Over the years, EU nations have fought often and hard over many issues like migration, fishing rights and kicking Greece out of the common currency union. On Brexit, though, their lawmakers have stuck together despite the many cultures, languages and political beliefs.
But when British Prime Minister Theresa May came to Brussels on Thursday for talks with her European counterparts, seeking help to fix her domestic problems in Parliament, the tables had turned for all to see.
May was forced to withdraw the Brexit plan from a vote in Britain’s Parliament this week when it was clear it did not have enough support to win. Too many lawmakers thought the terms were too tough and would still tie Britain to too many EU rules and constraints, perhaps indefinitely.
She made a whirlwind diplomatic tour of key European capitals to see what could be achieved and whether there were any fissures to exploit among the bloc’s members.
But the nations said there would be no turning back on the 585-page legal agreement they had reached with May.
Their message was the same, an Alpine echo from Berlin to Paris to Vienna.
From German Chancellor Angela Merkel: “I don’t see we can change the withdrawal agreement.”
From French President Emmanuel Macron: “We cannot reopen a legal agreement.”
From Austrian Chancellor Sebastian Kurz: “There will be no new negotiation of the withdrawal agreement.”
On June 23, 2016, Britain approved a referendum to withdraw from the EU by a margin of 52-48 percent. Since then, May is on her third Brexit negotiator, countless new ministers, and worst of all, a botched general election she had called that left her Conservatives without a majority in Parliament.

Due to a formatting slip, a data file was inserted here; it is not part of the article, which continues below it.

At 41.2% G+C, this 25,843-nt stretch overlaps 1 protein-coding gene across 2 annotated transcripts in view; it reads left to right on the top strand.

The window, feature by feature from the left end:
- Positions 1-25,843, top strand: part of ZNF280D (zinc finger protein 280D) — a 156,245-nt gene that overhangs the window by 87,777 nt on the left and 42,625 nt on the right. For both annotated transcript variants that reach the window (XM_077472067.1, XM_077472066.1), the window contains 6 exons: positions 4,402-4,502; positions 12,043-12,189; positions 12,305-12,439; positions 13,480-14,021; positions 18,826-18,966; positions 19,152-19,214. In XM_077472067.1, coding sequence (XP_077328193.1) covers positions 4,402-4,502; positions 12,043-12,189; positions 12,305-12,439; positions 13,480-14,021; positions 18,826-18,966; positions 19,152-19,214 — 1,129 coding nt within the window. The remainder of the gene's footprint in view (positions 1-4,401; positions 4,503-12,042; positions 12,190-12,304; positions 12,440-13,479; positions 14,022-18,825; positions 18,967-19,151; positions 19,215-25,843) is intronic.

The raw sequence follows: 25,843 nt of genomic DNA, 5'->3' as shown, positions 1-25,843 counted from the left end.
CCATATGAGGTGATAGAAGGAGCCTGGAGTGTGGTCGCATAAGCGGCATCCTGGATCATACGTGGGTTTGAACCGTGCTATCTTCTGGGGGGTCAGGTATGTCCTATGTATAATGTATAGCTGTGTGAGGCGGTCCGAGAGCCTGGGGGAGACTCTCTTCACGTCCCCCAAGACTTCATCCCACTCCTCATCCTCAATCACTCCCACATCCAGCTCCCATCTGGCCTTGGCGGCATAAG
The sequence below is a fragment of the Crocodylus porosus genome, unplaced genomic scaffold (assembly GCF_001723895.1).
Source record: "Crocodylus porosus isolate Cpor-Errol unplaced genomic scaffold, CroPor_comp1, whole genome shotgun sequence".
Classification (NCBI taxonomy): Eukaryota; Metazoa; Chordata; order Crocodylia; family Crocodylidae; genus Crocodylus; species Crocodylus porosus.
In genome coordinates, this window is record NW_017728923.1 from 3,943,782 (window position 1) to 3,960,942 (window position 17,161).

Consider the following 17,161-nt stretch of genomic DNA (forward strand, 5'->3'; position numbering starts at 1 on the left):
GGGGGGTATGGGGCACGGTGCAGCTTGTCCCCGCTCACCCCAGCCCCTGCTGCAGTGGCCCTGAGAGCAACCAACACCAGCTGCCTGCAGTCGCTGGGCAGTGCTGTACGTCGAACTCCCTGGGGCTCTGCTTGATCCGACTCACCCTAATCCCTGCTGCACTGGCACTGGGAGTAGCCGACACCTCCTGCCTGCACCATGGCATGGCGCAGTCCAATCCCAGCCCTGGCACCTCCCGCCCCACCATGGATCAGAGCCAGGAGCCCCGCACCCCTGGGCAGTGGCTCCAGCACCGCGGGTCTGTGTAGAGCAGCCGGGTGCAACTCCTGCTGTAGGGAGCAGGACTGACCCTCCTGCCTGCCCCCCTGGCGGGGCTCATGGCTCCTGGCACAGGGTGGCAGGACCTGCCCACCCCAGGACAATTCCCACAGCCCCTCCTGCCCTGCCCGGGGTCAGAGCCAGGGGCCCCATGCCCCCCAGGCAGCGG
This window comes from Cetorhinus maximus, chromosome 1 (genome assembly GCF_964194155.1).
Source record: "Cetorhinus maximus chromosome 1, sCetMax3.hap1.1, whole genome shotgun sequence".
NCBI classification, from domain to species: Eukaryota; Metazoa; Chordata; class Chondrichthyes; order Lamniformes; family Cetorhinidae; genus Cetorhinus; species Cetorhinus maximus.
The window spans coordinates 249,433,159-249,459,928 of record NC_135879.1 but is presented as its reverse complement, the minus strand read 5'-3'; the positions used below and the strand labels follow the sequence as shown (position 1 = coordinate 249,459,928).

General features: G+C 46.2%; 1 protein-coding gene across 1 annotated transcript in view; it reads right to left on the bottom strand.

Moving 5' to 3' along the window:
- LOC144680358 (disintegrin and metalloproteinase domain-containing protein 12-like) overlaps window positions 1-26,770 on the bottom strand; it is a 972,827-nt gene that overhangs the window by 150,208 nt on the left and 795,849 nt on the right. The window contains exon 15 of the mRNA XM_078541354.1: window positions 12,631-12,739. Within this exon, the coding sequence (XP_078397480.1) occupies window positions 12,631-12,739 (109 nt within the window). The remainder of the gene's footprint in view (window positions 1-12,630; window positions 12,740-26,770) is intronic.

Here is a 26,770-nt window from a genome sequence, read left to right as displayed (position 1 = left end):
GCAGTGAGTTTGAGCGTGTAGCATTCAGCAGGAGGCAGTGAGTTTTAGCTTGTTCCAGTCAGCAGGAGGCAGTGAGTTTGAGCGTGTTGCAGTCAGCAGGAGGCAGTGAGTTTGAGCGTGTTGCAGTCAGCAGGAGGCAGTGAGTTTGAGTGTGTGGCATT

The referendum is still dividing British political life to this day.
By comparison, the unity across Europe has been embodied by Michel Barnier, the EU’s chief Brexit negotiator. The smooth, silver-haired French diplomat and politician has won widespread praise.
“Whilst I may be on a different side to Monsieur Barnier, I recognize his brilliance compared to the British prime minister,” Farage said.
Barnier credits his success to being open and transparent, to shuttling relentlessly from capital to capital, and to knowing the Brexit file inside out.
EU nations also were helped by a common fear of the union unraveling further if May was offered a deal so advantageous that other countries might follow.
Their unity was strengthened when two British foreign ministers compared the EU to both Nazi Germany and the Soviet Union.
Ever since joining European Economic Community in 1973, Britain almost always seemed to be a half-hearted member, insisting on exceptional treatment and continuously trying to slow others to move toward more unity. It refused to join the euro single currency or Europe’s passport free travel area.
Before the Brexit referendum, then-Prime Minister David Cameron sought “ironclad guarantees” that Britain would not be bound to ever-closer EU membership, something that fueled fears about a loss of sovereignty.
Such guarantees would sway the electorate to stay in the EU, he said, and the EU obliged in a deal that was meant to be used as a campaign tool ahead of the vote.
Except that Cameron lost the referendum.
“The Cameron experience shows that the work we do here tends to evaporate,” one EU diplomat said Thursday, highlighting the fact that political goodwill is running short, particularly since May already agreed to the Brexit deal last month.
Associated Press writer Lorne Cook contributed to this story.